Nannie Helen Burroughs (1879-1961) is credited as founding one of the first trade schools for African Americans. She was born in Virginia; her parents had been former slaves and her father passed away during her childhood. Her mother and she moved to Washington D.C. for better employment and educational opportunities.
If employment opportunities for white women were limited at the turn of the century, imagine what they were like for African American women. Nannie Helen Burroughs had graduated from school with honors and hoped to become a domestic science teacher but even at African American schools, was unable to find a position. Many sources suggest that she was not hired because her skin was too dark.
Nannie found other employment with the Foreign Mission Board of the National Baptist Convention. She remained aligned with the Baptist Church for the rest of her life. She became active in the National Association of Colored Women (NACW) and the National Association for the Advancement of Colored People (NAACP).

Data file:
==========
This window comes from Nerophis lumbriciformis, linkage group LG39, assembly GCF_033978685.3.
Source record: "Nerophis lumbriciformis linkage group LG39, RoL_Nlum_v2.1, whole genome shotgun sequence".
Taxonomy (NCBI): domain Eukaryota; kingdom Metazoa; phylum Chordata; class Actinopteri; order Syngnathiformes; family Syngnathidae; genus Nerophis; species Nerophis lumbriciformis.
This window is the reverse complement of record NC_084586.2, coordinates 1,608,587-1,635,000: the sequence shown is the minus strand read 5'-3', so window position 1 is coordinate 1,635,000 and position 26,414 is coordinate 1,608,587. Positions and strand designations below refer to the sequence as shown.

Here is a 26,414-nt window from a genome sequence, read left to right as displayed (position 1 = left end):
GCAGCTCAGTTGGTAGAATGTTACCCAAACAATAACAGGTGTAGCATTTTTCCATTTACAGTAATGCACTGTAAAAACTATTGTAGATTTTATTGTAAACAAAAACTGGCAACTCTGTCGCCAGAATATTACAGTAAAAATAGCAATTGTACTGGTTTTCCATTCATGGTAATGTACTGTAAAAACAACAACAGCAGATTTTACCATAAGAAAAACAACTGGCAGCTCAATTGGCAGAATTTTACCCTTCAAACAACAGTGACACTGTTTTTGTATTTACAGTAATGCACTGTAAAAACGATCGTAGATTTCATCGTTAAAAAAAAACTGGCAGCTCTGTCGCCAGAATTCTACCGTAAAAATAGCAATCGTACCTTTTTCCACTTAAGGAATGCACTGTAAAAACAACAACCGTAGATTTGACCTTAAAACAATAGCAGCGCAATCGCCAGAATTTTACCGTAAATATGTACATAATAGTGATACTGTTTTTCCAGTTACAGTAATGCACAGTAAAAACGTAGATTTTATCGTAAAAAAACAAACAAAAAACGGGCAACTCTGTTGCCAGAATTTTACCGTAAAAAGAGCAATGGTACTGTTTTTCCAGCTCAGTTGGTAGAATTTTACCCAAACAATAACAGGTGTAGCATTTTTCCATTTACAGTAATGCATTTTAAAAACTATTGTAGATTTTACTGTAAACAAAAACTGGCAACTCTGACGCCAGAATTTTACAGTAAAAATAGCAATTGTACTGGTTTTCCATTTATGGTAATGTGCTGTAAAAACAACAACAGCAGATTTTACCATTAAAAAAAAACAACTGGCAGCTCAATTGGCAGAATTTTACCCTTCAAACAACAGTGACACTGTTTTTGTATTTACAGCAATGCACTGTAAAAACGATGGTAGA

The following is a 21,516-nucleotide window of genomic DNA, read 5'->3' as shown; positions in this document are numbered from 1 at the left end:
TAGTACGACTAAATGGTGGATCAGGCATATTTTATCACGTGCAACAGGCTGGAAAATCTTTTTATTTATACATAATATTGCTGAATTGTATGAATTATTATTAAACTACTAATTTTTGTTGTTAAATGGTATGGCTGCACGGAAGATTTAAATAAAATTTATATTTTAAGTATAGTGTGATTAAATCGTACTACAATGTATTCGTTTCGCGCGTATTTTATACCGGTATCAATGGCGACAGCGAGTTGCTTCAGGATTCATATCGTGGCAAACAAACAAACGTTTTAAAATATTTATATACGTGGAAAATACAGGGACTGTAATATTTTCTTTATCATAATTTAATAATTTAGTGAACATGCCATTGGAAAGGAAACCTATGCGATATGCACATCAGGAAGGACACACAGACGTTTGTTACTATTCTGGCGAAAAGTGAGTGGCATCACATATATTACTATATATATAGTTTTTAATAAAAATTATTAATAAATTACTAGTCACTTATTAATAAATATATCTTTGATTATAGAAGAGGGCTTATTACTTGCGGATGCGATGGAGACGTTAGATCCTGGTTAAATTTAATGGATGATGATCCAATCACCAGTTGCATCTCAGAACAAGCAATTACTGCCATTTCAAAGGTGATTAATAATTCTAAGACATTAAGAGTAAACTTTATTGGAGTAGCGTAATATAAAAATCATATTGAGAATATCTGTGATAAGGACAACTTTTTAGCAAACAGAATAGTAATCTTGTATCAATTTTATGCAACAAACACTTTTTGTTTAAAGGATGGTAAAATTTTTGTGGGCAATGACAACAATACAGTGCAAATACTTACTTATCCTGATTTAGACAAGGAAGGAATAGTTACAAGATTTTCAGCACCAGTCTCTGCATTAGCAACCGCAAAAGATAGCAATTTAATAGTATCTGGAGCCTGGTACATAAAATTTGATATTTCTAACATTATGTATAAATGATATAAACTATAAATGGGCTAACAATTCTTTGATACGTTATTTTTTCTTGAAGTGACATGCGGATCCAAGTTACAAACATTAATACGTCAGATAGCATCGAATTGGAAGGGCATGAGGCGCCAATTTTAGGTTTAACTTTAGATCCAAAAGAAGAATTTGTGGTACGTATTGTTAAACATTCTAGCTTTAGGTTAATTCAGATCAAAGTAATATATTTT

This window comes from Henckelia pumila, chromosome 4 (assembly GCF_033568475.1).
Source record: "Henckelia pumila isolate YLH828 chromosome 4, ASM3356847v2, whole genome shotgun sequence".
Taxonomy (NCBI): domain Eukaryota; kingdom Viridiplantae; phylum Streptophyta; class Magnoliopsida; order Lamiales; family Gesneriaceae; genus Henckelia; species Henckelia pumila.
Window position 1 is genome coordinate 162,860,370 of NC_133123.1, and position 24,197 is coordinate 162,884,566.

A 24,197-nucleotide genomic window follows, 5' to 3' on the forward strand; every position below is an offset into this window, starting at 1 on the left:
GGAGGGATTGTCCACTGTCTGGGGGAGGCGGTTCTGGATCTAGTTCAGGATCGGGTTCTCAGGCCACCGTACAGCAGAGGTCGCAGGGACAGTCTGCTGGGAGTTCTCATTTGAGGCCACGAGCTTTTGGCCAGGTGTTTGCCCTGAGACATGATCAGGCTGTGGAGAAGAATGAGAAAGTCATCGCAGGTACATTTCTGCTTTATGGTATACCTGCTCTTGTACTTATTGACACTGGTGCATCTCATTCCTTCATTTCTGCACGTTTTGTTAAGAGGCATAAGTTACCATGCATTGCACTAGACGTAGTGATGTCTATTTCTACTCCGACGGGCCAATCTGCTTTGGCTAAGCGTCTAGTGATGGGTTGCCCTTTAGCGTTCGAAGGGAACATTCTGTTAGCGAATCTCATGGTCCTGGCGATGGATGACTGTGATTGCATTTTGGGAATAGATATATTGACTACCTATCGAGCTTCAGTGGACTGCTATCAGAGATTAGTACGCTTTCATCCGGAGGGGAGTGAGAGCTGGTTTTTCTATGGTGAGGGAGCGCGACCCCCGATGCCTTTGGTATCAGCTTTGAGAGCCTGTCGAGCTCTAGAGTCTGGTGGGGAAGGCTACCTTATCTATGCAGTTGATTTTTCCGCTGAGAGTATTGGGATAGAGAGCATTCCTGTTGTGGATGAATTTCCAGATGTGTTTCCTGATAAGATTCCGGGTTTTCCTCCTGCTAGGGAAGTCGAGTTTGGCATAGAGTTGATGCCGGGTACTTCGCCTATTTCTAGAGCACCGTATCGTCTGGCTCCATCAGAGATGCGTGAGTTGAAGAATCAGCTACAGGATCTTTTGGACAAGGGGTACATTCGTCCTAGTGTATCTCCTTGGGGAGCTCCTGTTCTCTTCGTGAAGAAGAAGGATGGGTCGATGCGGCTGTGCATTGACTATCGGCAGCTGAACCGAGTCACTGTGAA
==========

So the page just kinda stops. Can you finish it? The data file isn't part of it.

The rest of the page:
In 1908, Nannie Helen Burroughs opened the National Training School. Nannie had specialized in Domestic Science in high school and there was a strong emphasis on these studies at the school. According to one interview, she said the school emphasized the three B's--Bible, bath and broom. She was intent on improving the employment opportunities for African American Women.
First commencement of the National Trade School.
In just a few years, the school received national recognition that was syndicated throughout the country:
The National Trade School Basketball team.
She remained an outspoken advocate for African Americans and particularly African American women throughout her life and led her school for 52 years. The school is now an elementary school and renamed the Nannie Helene Burroughs School; it was declared a National Historic Landmark in 1991. In 1976, a street in Washington D.C. was renamed Nannie Helen Burroughs Avenue, NE.